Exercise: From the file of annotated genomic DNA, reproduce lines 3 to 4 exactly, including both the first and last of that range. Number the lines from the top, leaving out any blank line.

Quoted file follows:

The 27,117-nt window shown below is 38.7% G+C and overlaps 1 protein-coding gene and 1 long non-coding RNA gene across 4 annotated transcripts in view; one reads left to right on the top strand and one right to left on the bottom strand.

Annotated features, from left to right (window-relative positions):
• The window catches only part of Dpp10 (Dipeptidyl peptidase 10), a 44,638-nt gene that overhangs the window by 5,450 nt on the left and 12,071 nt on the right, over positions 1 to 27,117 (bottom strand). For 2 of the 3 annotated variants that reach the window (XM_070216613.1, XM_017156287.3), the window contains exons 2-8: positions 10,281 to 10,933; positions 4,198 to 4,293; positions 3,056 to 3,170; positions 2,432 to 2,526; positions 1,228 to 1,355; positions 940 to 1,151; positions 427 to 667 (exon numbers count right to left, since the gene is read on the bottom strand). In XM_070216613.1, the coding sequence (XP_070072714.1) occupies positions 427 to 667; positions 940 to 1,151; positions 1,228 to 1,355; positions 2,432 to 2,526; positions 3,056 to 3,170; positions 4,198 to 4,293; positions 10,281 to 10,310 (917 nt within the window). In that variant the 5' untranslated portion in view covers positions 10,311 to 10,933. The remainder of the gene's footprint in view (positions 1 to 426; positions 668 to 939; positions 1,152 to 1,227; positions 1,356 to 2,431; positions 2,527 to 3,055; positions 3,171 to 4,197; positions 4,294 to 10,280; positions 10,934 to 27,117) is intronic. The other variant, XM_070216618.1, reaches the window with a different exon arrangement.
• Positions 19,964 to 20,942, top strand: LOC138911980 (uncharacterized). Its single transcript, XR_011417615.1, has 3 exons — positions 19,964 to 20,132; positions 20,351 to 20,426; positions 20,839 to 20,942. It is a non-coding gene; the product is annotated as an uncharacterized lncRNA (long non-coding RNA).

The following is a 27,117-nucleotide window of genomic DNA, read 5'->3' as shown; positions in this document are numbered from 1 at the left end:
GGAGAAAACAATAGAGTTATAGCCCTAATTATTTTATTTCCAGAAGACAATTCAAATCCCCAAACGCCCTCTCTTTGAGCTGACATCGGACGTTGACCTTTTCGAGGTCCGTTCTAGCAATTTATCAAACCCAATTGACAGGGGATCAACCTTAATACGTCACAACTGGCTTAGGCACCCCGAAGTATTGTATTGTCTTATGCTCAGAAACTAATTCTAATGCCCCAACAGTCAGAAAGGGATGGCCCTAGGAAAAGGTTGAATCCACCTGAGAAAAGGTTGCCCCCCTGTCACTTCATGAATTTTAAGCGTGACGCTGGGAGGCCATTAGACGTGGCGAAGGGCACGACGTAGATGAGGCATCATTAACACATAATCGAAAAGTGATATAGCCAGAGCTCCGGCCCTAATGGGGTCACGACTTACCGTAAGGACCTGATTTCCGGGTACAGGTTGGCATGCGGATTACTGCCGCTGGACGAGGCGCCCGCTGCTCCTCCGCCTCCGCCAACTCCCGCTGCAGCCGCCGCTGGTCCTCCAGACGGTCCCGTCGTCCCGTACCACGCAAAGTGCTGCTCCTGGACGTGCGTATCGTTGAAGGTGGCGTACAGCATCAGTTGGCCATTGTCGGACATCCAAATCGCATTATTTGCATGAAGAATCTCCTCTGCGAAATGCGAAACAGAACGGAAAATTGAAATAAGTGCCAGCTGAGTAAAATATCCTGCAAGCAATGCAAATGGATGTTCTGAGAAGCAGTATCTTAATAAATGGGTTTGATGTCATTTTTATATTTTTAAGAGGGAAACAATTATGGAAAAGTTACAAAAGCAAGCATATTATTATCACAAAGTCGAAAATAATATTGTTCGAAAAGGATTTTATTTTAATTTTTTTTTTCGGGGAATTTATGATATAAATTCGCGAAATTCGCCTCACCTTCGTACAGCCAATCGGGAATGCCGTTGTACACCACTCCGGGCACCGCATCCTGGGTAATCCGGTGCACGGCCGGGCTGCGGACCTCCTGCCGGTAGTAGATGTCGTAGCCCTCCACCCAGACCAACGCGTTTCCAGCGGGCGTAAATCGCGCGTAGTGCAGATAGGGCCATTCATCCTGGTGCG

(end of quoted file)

• The window catches only part of Dpp10 (Dipeptidyl peptidase 10), a 44,638-nt gene that overhangs the window by 5,450 nt on the left and 12,071 nt on the right, over positions 1 to 27,117 (bottom strand). For 2 of the 3 annotated variants that reach the window (XM_070216613.1, XM_017156287.3), the window contains exons 2-8: positions 10,281 to 10,933; positions 4,198 to 4,293; positions 3,056 to 3,170; positions 2,432 to 2,526; positions 1,228 to 1,355; positions 940 to 1,151; positions 427 to 667 (exon numbers count right to left, since the gene is read on the bottom strand). In XM_070216613.1, the coding sequence (XP_070072714.1) occupies positions 427 to 667; positions 940 to 1,151; positions 1,228 to 1,355; positions 2,432 to 2,526; positions 3,056 to 3,170; positions 4,198 to 4,293; positions 10,281 to 10,310 (917 nt within the window). In that variant the 5' untranslated portion in view covers positions 10,311 to 10,933. The remainder of the gene's footprint in view (positions 1 to 426; positions 668 to 939; positions 1,152 to 1,227; positions 1,356 to 2,431; positions 2,527 to 3,055; positions 3,171 to 4,197; positions 4,294 to 10,280; positions 10,934 to 27,117) is intronic. The other variant, XM_070216618.1, reaches the window with a different exon arrangement.
• Positions 19,964 to 20,942, top strand: LOC138911980 (uncharacterized). Its single transcript, XR_011417615.1, has 3 exons — positions 19,964 to 20,132; positions 20,351 to 20,426; positions 20,839 to 20,942. It is a non-coding gene; the product is annotated as an uncharacterized lncRNA (long non-coding RNA).